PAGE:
“Allow me to apologise,” he went on with the starched-up phraseology that went with his suit, “if ‘Fred’ was making a nuisance of himself back there.”
“Fred?” She shouldn’t have been talking to this retro fashion plate on legs, yet maybe her feet knew something her brain didn’t because they continued to stay where they were.
“My ‘free ranging etheric double’,” he explained. “We all of us have one, a doppelgänger or astral form. The trick is how to control it. In the 1840s a schoolteacher named Emilie Sagée had a fully visible one that followed her around like a ghostly twin and scared the wits out of her pupils; your President Lincoln often saw his beside him in the mirror mimicking his actions when he was shaving, and among others who could see theirs were the poet Percy Bysshe Shelley, the French writer Guy de Maupassant…” He paused as if having distracted himself. “Ah, M’sieur de Maupassant,” his wistful murmur came, “how kindly he spoke to Chessie and I at the Summer Circus on the Champs Elysées that year, crouching down to talk to us.”
“I saw eyes!” she blurted out.
“That shouldn’t have happened,” he said regretfully. “‘Fred’ shouldn’t have anything visible or it gives the game away, and goes to show how rusty I’ve got.” A creepy thought occurred to Savannah, and a shocked expression at once distorted his features. “Heavens,” he gasped, “don’t even think it, young lady! ‘Fred’ would never go anywhere inappropriate, it would wake me in an instant. I only ever sent him out for military reconnaissance and detective work.”
At this, something Mr. Vogel had once discussed with them in Science began probing into Savannah’s head like a bank robber drilling through the wall of a vault, but she couldn’t develop the thought because he carried on talking. “Your vibrational frequency must’ve set him off again after all this time.”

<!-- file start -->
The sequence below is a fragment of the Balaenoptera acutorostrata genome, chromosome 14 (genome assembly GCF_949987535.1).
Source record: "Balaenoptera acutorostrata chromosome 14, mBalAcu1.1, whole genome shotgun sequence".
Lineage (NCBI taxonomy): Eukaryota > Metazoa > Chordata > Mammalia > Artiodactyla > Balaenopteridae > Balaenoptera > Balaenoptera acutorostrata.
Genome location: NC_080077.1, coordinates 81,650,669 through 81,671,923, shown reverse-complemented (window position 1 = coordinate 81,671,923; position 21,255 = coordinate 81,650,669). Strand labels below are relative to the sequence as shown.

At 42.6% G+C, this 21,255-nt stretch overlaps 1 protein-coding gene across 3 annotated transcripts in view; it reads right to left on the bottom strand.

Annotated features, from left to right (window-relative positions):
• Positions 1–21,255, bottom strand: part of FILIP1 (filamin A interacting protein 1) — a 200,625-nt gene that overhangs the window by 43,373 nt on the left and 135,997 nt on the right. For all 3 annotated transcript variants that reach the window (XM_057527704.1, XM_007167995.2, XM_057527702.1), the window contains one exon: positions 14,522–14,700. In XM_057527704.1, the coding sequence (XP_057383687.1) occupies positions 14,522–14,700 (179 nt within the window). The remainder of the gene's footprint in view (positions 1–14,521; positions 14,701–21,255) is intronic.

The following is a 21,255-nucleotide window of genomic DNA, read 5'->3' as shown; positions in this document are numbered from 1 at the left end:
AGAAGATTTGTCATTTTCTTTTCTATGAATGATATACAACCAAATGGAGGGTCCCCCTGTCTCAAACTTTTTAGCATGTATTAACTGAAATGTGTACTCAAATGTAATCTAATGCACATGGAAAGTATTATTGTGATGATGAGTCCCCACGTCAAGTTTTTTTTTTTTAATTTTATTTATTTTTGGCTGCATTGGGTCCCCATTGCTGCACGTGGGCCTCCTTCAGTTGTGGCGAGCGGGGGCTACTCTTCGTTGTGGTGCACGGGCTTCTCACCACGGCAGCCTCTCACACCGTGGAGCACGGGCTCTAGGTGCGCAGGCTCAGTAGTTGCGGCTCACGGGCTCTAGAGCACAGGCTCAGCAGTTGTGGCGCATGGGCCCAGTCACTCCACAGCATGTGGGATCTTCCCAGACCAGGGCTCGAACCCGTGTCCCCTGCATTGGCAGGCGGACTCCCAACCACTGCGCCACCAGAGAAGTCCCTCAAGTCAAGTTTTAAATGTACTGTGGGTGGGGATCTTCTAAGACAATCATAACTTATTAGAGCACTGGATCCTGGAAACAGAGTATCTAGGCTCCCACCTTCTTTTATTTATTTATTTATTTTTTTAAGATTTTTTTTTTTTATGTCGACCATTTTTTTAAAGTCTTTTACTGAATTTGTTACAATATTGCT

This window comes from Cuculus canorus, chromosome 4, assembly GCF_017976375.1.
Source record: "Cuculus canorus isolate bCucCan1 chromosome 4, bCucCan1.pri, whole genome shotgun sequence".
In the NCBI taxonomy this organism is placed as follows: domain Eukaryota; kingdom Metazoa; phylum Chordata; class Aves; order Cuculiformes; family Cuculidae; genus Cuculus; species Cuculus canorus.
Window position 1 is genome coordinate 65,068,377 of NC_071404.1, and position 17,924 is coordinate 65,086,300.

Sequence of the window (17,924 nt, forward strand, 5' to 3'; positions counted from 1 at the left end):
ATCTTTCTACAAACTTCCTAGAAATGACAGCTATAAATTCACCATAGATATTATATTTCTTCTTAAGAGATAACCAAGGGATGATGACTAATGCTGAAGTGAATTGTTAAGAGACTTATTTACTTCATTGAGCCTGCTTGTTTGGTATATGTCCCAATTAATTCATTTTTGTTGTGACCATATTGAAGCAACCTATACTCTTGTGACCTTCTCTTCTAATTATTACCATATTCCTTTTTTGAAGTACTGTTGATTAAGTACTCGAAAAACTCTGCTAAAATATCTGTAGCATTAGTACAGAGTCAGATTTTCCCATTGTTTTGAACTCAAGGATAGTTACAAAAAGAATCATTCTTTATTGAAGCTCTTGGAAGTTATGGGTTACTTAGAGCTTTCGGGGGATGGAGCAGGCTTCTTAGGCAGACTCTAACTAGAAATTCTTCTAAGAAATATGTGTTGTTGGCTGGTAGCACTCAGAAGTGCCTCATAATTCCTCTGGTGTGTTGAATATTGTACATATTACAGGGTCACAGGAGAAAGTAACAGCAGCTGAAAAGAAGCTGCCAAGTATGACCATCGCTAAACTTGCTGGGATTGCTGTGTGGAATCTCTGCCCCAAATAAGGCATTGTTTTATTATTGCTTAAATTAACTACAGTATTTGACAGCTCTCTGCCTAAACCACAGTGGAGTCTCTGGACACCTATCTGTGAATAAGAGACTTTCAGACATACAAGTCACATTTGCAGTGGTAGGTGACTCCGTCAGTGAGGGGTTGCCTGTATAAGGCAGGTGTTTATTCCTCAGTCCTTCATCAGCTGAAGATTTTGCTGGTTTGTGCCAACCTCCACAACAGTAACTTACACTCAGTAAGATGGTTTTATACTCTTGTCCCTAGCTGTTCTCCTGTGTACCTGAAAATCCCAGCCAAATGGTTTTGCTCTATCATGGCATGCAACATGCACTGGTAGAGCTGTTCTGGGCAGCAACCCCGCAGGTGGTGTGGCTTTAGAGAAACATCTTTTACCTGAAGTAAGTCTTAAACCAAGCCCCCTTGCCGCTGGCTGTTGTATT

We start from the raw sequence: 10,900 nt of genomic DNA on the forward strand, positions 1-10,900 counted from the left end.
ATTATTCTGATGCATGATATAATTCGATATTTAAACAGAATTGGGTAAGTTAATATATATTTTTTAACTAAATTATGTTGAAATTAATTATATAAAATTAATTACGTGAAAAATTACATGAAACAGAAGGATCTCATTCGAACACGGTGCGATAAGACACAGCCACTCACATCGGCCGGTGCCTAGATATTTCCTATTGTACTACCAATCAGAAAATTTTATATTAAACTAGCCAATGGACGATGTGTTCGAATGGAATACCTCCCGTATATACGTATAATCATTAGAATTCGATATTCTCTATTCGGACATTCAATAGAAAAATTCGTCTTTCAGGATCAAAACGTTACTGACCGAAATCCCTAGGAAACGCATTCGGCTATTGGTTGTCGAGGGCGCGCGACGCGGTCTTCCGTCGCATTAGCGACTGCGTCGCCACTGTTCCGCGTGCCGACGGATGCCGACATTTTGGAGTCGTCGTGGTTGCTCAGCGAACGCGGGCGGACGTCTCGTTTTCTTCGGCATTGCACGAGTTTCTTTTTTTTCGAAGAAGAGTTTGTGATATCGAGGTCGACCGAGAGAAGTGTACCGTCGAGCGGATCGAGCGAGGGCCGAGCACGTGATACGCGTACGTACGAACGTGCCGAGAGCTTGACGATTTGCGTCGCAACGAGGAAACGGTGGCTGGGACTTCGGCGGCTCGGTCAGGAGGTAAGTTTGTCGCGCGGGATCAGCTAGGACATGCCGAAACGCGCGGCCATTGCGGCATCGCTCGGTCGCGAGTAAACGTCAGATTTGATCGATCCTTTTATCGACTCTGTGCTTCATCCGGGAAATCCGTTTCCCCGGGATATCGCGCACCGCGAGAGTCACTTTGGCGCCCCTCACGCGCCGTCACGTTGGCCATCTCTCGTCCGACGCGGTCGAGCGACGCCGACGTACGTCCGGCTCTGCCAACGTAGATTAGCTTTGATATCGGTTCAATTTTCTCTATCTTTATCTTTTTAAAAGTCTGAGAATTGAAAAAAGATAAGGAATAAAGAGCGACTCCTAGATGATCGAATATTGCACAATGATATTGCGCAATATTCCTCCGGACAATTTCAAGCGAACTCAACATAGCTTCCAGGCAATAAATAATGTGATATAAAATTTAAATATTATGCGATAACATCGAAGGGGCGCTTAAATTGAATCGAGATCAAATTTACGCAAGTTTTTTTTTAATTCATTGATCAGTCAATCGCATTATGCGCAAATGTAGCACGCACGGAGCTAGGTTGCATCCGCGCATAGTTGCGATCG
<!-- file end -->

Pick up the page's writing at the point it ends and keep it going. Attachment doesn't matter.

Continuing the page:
“My vibrational what?”
“It’s like finding the precise wavelength on a radio by chance from among millions,” he sang on. “Yours is remarkably similar to a dear friend called Chessie’s, who walked the tightrope so boldly and picturesquely but had a rare but fatal fall while standing en pointe high above the circus ring in the manner of Zanfretta.”
While Savannah was thinking who or what Zanfretta is, was or might be, he continued to smile wistfully at her. “Long after Chessie’s physical death,” he resumed, “she could appear to me on a frequency remarkably close to yours – but I forgot how to do it…or couldn’t any more. At the time she died we were too young for anything more, yet she and I are bonded forever through time and space from previous incarnations.” He sighed again. “There has never been, nor could there ever be, anyone else for me.”
Was he having the cripes-sake ineffable effing effrontery to mark her card with a down-jabbing thumb? “I suppose you realise you’re not making a whole lot of sense?” Savannah remarked a touch hotly, edging away from him now her feet had decided to do something about the situation.
“The ability to project ‘Fred’ stopped with everything else when I was wounded at the end of the war,” he declared, seemingly unaware that his audience was on the retreat. “Except, perhaps oddly, for the healing and the ageing, so I’ve a terrible suspicion it could be starting again, what with ‘Fred’ going out on his own like that.” He faltered, then appeared to rally himself. “Which could be why I felt impelled to come back, though I’m not at all sure I’ll be able to face it this time and my strong feeling is I may be needing your help because I really don’t think I can’t do this one alone.”
“War? Help?” Savannah’s mind couldn’t connect with anything he was saying. Wasn’t he too juvenile to have been in the armed services? This was one delusional chowderhead she needed clear of quick, but her feet had stopped moving again. “What war might that be?” she found herself asking.
“The second one,” he went on, as if querying the statement himself.
“The second what?”
“World War. I was in the first one too, but came through that relatively unscathed despite having seen a fair bit of action, though the Red Baron nearly got me a couple of times, and I him.”
She should go. Now. She glanced round. Was his carer or minder anywhere near? Had he escaped from somewhere? The guy was clearly sick, sad and lost, Fifty-One-Fifty material. Might he actually be dangerous? “I have to go,” she said as politely as she could under the circumstances and, brushing past him, inadvertently brought her arm into contact with his hand, and he recoiled as if he’d touched an electric cable.
“This is your first visit to London,” he cried out, eyes saucering. “I’m seeing a lake…Michigan. You’re from…Wisconsin…studying Literature and History, will develop an interest in Journalism… Advertising appealed for a while…as did Publishing …but they lack the realities that interest you most…” – and he paused, his gaze alight with wonderment as the psychometric certainties poured into him for the first time since before the Werwolf bullet had laid him low.